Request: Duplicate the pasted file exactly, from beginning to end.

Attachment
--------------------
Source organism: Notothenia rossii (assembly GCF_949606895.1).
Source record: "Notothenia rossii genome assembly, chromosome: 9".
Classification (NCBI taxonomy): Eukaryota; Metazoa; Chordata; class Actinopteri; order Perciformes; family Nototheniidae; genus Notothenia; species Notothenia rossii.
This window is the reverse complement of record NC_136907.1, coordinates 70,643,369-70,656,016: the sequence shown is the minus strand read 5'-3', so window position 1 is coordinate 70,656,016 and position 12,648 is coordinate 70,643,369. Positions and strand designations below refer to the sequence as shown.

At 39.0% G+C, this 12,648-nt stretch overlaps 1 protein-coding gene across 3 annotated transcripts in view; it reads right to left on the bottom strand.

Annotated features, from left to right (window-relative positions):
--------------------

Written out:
Source organism: Notothenia rossii (assembly GCF_949606895.1).
Source record: "Notothenia rossii genome assembly, chromosome: 9".
Classification (NCBI taxonomy): Eukaryota; Metazoa; Chordata; class Actinopteri; order Perciformes; family Nototheniidae; genus Notothenia; species Notothenia rossii.
This window is the reverse complement of record NC_136907.1, coordinates 70,643,369-70,656,016: the sequence shown is the minus strand read 5'-3', so window position 1 is coordinate 70,656,016 and position 12,648 is coordinate 70,643,369. Positions and strand designations below refer to the sequence as shown.

At 39.0% G+C, this 12,648-nt stretch overlaps 1 protein-coding gene across 3 annotated transcripts in view; it reads right to left on the bottom strand.

Annotated features, from left to right (window-relative positions):